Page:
“These two masters are here crossed at the full sword. And each can do what the other does, that is, that one can make all plays of the sword with the crossing. But the crossing is of three types, which are full sword and point of sword. And the one who is crossed at full sword cannot stay long. And the one who is crossed at mid sword can stay less. And the one who is at point of sword cannot stay at all.” – Morgan, translation Mele (emphasis mine)
Any crossing at the point of the sword requires quick action: the Time of the Hand or of Hand and Body. And this is precisely what Fiore shows:
“This Master has crossed his sword at the point with his opponent, and says: when I am crossed at the point, I quickly turn my sword and strike the opponent on the other side with a fendente that comes down to the head and arms; or I thrust to his face, as you will see next.
I have given you a thrust to the face, as the Master before me had said. I could have also performed the other action he mentioned: just after crossing swords to the right, I could attack by turning a fendente on the left side to the opponent’s head and arms, just as my Master before me has said. “
Image: 1st 2 largo plays
If the Remedy Master controls the crossing, he instantly delivers a thrust to the face. If he doesn’t – if the Player controls the crossing – he quickly turns his sword and strikes on the other side of the Player’s sword. Again, if the Player had entered with his sword in any way trailing the movement of his feet and body, the Remedy Master could simply have struck him. The crossing occurs because the Remedy Master does not have this opportunity.
The 2nd Remedy Master of Spada Largo, and the corresponding Player, act in precisely the same fashion. As above, the Master defends without stepping; as above, he has been forced to parry because he didn’t have the opportunity to simply strike into the Player’s False Time attack – because the Player acted in True Times. Only the crossing is different: it’s at the Mezza Spada, or middle of the sword. Recall what Fiore says of this crossing: “the one who is crossed at mid sword can stay less.” The time here is a little longer that that of the crossing at the weak, so we have a defensive response in the Time of the Hand or Hand and Body, and an immediate offensive response that combines Time of Hand with that of the Foot: “As soon as the cross is made, I let my sword glide over the opponent’s hands; if I pass offline with my right foot, I can push a thrust to his chest, as you will see pictured right after this. “ This immediate offensive action is done from a place where measure has been bridged, and the first portion of the response is with a quick movement of the hands alone, though it can be followed by an action of the Hand, Body and Foot/Feet.
Image: 2nd pair of largo plays
Does Fiore show defenses that rely on time of Hand, Body and Foot or Feet? He does: the 10th Play of the Lance explicitly states “I am waiting in the Posta di Vera Croce, and you are too close to me. I pass backward with my front foot while beating your lance out of line to my right. My point won’t miss, while yours will.” (Emphasis mine.) EXPAND
Another instance of the use of True Times, and their use to “safely gain the place” (Silver, BIPD, pg ??), is the 19th play of Largo on 27 Verso. In this instance, Fiore specifies a feint:
This play is called False Thrust or Short Point. Here’s how it’s done. I feint a strong mezzano to the opponent’s head. As he forms his parry, I lightly strike his blade, then immediately turn my sword to the other side, grasping it almost at mid-blade with my left hand. I can then place a quick thrust to his throat or chest. This play is better with armor than without.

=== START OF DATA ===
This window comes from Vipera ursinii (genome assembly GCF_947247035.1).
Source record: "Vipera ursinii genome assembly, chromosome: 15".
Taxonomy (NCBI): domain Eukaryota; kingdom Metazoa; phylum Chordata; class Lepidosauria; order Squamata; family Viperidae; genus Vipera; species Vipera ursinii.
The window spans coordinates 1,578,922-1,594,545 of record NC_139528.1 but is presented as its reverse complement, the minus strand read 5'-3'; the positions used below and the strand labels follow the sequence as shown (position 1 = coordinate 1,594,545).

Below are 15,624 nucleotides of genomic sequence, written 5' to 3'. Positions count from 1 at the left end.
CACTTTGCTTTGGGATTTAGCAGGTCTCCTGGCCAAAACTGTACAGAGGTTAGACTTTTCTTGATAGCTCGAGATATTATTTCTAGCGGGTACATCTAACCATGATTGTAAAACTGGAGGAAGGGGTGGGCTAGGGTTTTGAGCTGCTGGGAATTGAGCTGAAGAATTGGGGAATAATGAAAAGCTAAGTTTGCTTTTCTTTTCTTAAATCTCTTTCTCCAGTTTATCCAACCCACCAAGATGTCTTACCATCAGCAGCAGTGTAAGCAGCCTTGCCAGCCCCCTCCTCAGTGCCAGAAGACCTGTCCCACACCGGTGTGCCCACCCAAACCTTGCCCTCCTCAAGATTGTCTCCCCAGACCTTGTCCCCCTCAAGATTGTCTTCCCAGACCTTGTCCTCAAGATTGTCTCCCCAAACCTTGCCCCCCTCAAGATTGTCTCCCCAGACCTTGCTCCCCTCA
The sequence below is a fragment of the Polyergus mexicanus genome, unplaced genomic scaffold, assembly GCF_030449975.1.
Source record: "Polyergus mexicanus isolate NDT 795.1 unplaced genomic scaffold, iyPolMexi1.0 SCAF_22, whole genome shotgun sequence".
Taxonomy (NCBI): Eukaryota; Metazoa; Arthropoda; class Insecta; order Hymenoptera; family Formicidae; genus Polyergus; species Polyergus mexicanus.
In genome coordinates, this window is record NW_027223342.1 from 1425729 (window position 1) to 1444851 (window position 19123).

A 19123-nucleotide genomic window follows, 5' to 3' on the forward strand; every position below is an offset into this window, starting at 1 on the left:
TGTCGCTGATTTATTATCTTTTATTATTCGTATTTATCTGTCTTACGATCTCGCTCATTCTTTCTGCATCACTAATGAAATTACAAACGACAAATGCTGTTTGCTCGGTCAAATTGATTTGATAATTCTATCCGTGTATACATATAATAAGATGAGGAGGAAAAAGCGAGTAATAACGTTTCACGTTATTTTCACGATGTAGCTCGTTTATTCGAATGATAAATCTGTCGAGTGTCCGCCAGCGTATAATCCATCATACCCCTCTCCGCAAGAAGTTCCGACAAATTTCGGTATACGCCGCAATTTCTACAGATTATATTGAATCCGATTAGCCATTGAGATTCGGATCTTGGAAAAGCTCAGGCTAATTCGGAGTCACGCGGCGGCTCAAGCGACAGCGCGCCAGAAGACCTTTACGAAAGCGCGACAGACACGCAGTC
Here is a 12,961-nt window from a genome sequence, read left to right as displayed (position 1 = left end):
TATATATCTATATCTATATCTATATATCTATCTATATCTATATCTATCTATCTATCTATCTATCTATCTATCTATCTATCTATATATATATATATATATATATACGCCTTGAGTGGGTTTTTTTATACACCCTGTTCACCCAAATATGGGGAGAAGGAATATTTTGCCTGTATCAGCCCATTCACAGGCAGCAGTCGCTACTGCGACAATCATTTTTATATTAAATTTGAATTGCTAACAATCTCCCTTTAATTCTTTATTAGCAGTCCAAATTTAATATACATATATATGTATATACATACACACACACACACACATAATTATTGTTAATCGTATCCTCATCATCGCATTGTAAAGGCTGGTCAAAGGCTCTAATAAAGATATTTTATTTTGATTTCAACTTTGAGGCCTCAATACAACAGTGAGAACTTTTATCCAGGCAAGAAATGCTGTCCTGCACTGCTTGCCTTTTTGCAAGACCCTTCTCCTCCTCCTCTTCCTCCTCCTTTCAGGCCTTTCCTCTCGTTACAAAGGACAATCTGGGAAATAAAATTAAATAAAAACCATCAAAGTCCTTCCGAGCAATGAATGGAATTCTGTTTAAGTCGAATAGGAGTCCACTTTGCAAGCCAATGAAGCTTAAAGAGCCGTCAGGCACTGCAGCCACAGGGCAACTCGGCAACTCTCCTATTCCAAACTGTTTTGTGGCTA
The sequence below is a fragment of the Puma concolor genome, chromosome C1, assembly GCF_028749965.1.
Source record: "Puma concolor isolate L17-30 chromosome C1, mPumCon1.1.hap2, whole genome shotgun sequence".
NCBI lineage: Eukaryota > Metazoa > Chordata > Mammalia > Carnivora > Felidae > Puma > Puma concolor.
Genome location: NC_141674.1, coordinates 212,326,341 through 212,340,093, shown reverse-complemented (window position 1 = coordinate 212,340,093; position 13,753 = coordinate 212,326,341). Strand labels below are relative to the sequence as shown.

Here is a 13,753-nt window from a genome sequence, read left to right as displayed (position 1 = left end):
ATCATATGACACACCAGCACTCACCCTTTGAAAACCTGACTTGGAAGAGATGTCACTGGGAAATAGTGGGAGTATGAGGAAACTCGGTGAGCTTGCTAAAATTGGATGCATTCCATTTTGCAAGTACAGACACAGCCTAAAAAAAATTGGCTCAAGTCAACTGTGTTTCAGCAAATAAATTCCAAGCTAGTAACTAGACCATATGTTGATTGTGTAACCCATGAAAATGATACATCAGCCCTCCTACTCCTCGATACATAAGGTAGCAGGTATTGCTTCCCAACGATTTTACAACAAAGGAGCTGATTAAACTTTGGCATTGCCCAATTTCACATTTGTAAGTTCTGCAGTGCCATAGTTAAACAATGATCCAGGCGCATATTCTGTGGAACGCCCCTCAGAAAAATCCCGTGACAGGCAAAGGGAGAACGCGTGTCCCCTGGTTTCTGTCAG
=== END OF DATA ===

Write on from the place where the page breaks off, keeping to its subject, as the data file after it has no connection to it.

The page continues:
Image: punta falsa
Here, the time of hand, body and foot or feet is used to feint and draw the opponent’s time-of-the-hand parry. The attacker then responds to that action in a time of the hand that is shorter than the riposte (which is also time of the hand) will be. As insurance, the second motion of the feinted attack provides cover against the developing riposte by closing the line of entry while the body and foot are entering, thus using time of the hand as cover for time of the body and foot. The Counter-Master who immediately follows this play similarly employs time of hand, body and foot in his counter: “When the student strikes my blade and circles his sword around mine, I turn mine around his in the same manner, while with an offline pass, I find the opponent’s uncovered side. I can then put a thrust in his face. “ This employs Fiore’s strategic paradigm of Attack-Remedy-Counter to the Remedy to safely “gain the place,” in Silver’s terminology.
The action of the volta stabile (stable turn) is used by Fiore to employ time of the body in both defense and offense. The volta stabile is a pivot turn, performed on the balls of the feet, that shifts the body forward or backward by as much as a foot. Defensively, any position that employs it (such as Posta Finestra) allows the fighter to increase measure as the sword moves defensively, thus using a shorter time than an incoming hand-body-foot/feet attack. This move gains an instant of time in the defense, and can make an incoming attack fall short, thus combining the use of time and measure effectively in defense. Any riposting action from this position can use a forward volta stabile in combination with the riposting action of the sword to close distance in a very short time, and the motion of the body adds power to the blow. Offensively, with an attack, or counteroffensively, as in an exchange of thrusts, it performs similarly to the riposte. Posta di Donna is shown in the “refused” position of the body, and the Fight Master on 23 Verso states, “Perform an offline accrescimento with your front foot, then execute an oblique pass with your back foot. This leaves the opponent uncovered, enabling you to hit him quickly and surely. “ Posta di Donna steps offline and oblliquely in combination witht he volta stabile, skillfully adding time of the body to the attack.. The combination of hand-body-foot/feet aids in closing measure and adding power to the blow. Even if the opponent is aware of the advantages of this action, he still must contend with it. Used skillfully it can be decisive.
Image: finestra compared to longa, showing the increased reach